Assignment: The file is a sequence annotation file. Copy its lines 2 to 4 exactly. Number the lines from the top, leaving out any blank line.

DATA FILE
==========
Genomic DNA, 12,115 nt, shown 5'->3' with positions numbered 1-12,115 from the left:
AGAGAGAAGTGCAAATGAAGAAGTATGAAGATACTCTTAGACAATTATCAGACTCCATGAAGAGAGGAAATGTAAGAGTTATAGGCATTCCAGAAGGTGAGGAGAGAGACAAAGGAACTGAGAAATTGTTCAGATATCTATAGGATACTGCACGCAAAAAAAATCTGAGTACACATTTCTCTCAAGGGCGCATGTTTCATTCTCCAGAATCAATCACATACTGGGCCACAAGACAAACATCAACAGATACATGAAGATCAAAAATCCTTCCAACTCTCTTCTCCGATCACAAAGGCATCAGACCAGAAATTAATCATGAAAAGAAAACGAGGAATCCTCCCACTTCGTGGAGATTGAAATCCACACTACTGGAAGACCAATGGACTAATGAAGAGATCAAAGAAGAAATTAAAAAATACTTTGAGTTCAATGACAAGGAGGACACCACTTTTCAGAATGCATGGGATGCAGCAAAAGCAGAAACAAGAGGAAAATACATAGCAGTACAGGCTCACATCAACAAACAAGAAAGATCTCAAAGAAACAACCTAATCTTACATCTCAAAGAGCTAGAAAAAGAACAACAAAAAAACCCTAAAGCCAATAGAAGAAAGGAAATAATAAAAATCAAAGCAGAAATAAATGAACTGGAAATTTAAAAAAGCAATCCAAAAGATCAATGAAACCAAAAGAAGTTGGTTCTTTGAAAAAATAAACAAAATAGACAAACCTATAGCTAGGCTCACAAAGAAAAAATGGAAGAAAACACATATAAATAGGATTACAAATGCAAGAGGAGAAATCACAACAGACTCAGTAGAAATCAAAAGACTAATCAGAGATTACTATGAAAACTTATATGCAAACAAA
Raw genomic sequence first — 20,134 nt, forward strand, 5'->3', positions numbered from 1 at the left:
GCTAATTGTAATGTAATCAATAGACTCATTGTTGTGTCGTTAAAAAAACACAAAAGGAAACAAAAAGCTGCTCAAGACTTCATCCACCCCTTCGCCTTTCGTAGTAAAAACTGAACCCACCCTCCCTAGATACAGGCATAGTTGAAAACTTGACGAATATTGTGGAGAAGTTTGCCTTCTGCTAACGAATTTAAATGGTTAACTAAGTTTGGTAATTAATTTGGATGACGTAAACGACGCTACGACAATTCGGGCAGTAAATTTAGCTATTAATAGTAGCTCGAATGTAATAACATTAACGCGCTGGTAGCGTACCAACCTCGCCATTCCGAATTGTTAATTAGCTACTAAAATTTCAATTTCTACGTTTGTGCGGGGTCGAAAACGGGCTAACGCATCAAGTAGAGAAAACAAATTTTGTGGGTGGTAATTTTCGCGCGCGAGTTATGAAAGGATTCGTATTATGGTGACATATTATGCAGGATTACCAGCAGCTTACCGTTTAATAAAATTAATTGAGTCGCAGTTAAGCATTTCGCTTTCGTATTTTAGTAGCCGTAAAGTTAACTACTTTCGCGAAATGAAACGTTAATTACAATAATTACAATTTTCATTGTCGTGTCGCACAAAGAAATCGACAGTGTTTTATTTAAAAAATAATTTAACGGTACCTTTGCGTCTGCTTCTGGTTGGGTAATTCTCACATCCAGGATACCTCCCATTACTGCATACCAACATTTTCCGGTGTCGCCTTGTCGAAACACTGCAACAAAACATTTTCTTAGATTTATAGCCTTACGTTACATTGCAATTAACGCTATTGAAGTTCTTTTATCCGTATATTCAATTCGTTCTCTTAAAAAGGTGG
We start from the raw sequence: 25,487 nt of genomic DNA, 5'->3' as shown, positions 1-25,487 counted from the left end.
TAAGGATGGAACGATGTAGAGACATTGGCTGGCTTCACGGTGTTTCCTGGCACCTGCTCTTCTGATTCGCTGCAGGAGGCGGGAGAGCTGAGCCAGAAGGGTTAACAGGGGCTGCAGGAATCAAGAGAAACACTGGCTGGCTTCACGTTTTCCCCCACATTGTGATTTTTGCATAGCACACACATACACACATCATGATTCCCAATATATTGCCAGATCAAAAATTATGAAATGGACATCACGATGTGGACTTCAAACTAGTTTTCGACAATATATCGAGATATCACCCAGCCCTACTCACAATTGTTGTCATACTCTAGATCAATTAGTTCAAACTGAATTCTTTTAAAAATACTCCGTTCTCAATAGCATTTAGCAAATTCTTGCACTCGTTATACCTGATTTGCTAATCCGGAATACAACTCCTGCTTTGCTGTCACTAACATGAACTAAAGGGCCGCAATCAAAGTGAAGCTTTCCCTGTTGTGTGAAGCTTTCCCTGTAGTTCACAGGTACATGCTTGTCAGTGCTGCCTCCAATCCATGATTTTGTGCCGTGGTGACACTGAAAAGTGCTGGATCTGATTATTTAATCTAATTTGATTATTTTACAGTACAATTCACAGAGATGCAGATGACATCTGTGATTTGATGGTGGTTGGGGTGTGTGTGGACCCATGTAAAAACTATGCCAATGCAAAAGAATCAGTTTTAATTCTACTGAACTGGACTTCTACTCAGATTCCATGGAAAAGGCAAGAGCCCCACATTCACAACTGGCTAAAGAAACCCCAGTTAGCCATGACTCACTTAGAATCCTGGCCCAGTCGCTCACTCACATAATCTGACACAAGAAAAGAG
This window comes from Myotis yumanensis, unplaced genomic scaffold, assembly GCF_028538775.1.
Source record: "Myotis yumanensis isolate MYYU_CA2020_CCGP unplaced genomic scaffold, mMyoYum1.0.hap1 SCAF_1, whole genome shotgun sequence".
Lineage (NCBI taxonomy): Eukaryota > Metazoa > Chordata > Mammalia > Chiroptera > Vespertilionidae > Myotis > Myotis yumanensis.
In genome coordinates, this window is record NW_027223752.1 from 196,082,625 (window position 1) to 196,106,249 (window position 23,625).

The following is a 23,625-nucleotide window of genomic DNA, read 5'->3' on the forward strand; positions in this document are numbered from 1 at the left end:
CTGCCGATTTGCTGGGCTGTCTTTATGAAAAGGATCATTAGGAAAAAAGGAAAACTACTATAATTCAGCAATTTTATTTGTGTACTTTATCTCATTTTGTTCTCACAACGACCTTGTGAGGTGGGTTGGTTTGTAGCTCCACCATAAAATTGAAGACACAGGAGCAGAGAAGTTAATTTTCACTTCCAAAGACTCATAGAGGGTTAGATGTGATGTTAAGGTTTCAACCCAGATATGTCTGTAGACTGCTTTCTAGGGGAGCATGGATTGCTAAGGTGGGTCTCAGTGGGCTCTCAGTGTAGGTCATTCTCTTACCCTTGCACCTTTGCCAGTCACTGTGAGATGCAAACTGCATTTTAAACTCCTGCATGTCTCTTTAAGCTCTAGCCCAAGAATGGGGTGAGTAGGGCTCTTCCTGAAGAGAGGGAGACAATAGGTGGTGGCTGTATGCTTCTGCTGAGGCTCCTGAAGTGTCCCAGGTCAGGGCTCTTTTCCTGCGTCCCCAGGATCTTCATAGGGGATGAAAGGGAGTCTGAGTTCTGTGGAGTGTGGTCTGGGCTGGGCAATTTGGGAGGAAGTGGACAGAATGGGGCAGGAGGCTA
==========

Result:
AGAGAGAAGTGCAAATGAAGAAGTATGAAGATACTCTTAGACAATTATCAGACTCCATGAAGAGAGGAAATGTAAGAGTTATAGGCATTCCAGAAGGTGAGGAGAGAGACAAAGGAACTGAGAAATTGTTCAGATATCTATAGGATACTGCACGCAAAAAAAATCTGAGTACACATTTCTCTCAAGGGCGCATGTTTCATTCTCCAGAATCAATCACATACTGGGCCACAAGACAAACATCAACAGATACATGAAGATCAAAAATCCTTCCAACTCTCTTCTCCGATCACAAAGGCATCAGACCAGAAATTAATCATGAAAAGAAAACGAGGAATCCTCCCACTTCGTGGAGATTGAAATCCACACTACTGGAAGACCAATGGACTAATGAAGAGATCAAAGAAGAAATTAAAAAATACTTTGAGTTCAATGACAAGGAGGACACCACTTTTCAGAATGCATGGGATGCAGCAAAAGCAGAAACAAGAGGAAAATACATAGCAGTACAGGCTCACATCAACAAACAAGAAAGATCTCAAAGAAACAACCTAATCTTACATCTCAAAGAGCTAGAAAAAGAACAACAAAAAAACCCTAAAGCCAATAGAAGAAAGGAAATAATAAAAATCAAAGCAGAAATAAATGAACTGGAAATTTAAAAAAGCAATCCAAAAGATCAATGAAACCAAAAGAAGTTGGTTCTTTGAAAAAATAAACAAAATAGACAAACCTATAGCTAGGCTCACAAAGAAAAAATGGAAGAAAACACATATAAATAGGATTACAAATGCAAGAGGAGAAATCACAACAGACTCAGTAGAAATCAAAAGACTAATCAGAGATTACTATGAAAACTTATATGCAAACAAA
Raw genomic sequence first — 20,134 nt, forward strand, 5'->3', positions numbered from 1 at the left:
GCTAATTGTAATGTAATCAATAGACTCATTGTTGTGTCGTTAAAAAAACACAAAAGGAAACAAAAAGCTGCTCAAGACTTCATCCACCCCTTCGCCTTTCGTAGTAAAAACTGAACCCACCCTCCCTAGATACAGGCATAGTTGAAAACTTGACGAATATTGTGGAGAAGTTTGCCTTCTGCTAACGAATTTAAATGGTTAACTAAGTTTGGTAATTAATTTGGATGACGTAAACGACGCTACGACAATTCGGGCAGTAAATTTAGCTATTAATAGTAGCTCGAATGTAATAACATTAACGCGCTGGTAGCGTACCAACCTCGCCATTCCGAATTGTTAATTAGCTACTAAAATTTCAATTTCTACGTTTGTGCGGGGTCGAAAACGGGCTAACGCATCAAGTAGAGAAAACAAATTTTGTGGGTGGTAATTTTCGCGCGCGAGTTATGAAAGGATTCGTATTATGGTGACATATTATGCAGGATTACCAGCAGCTTACCGTTTAATAAAATTAATTGAGTCGCAGTTAAGCATTTCGCTTTCGTATTTTAGTAGCCGTAAAGTTAACTACTTTCGCGAAATGAAACGTTAATTACAATAATTACAATTTTCATTGTCGTGTCGCACAAAGAAATCGACAGTGTTTTATTTAAAAAATAATTTAACGGTACCTTTGCGTCTGCTTCTGGTTGGGTAATTCTCACATCCAGGATACCTCCCATTACTGCATACCAACATTTTCCGGTGTCGCCTTGTCGAAACACTGCAACAAAACATTTTCTTAGATTTATAGCCTTACGTTACATTGCAATTAACGCTATTGAAGTTCTTTTATCCGTATATTCAATTCGTTCTCTTAAAAAGGTGG